What is Blitzscaling?
Insights From 'Blitzscaling' by Reid Hoffman and Chris Yeh
The German word for lightning is blitz. This should give you a hint as to what blitzscaling is.
It’s a term Hoffman and Yeh use to describe lightning-fast growth by a start-up to scale up, when it prioritizes speed at all costs, even in uncertain times.
Blitzscaling is a concept that runs contrary to everything they teach in B-school.
It is inefficient, it’s risky, it’s aggressive and it’s expensive.
And yet, this is what has made companies such as Amazon, Apple, Twitter, Facebook, Google, Airbnb, and Uber the incredible successes they are today. They all took uncomfortable risks, ignored efficiency, usually temporarily, and focused single-mindedly on speed of growth.
The objective – To charge ahead so fast that competitors and wannabe rivals are left gasping in the dust.
Consider Uber. The ride-sharing app could have grown slowly and steadily, making some money at every step.
Instead, it launched operations in city after city, country after country, offering subsidized rides and going all out to become the first choice for both riders and drivers.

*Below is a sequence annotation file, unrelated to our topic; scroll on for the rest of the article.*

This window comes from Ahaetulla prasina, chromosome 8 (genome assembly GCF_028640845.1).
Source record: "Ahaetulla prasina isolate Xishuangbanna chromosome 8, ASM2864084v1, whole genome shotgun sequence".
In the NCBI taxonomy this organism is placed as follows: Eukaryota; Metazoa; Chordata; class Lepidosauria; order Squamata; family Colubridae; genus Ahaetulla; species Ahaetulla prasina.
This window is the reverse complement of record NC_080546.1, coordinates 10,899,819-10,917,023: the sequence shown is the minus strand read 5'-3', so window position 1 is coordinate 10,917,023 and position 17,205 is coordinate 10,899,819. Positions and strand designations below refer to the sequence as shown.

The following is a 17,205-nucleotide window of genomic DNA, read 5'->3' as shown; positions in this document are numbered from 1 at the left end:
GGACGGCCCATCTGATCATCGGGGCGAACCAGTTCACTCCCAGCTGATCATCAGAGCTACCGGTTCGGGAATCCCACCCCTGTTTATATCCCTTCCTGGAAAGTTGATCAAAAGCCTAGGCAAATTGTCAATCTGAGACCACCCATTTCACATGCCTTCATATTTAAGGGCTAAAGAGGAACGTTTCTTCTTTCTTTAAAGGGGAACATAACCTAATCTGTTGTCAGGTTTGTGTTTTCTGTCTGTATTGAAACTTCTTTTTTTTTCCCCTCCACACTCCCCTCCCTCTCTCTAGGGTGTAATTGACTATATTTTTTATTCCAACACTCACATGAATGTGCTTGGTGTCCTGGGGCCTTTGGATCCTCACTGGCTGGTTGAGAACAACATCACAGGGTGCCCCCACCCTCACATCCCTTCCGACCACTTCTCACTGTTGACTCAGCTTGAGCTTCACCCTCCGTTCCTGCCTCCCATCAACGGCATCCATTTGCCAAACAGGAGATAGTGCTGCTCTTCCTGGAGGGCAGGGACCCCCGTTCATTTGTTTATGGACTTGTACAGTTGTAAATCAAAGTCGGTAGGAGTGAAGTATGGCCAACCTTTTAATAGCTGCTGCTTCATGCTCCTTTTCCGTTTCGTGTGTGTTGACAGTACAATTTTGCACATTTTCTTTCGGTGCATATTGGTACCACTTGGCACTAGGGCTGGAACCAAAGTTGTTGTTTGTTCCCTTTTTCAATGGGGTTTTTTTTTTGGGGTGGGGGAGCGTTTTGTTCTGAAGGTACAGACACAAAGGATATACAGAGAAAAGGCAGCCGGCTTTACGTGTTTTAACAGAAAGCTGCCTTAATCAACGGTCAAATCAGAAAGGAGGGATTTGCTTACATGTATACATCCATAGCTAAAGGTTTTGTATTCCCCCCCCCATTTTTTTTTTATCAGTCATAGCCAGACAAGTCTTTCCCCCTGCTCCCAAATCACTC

It was risky, and very expensive but the result was worth it.
Uber has over 70% market share in the US, has expanded into food delivery and courier and package delivery and earned revenue of over $11 billion in 2020.
It’s still making losses, though.
Uber is a great example of the kind of company that adopts blitzscaling as a strategy for growing at breakneck speed.
These companies tend to be start-ups in high-tech industries. This is because, by their very nature, the world of software, Internet and start-ups is more suited to the type of quick reactions and counterintuitive decisions blitzscaling requires.
But really, any industry with opportunities for growth where players can go unbeatable competitive advantage through hypergrowth would be a good candidate for blitzscaling.
As Hoffman and Yeh point out, every $100 billion scale-up, regardless of which industry it is from, got to its current size and position only one way: by blitzscaling.
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Which is why multibillion-dollar companies such as fast fashion retailer Zara and energy company Chesapeake are also on the blitzscalers’ list.
For instance, Zara continues to manufacture in expensive Europe, sacrificing economy for speed.
Chesapeake did something similar, leasing land for fracking, regardless of the cost and without knowing whether there were sufficient gas deposits to justify the lease.
So, the next time you see a company taking unimaginable risks, and going all out to get ahead of its rivals, not caring about costs or inefficiency, take a second look. They aren’t necessarily being foolhardy.
They are blitzscaling.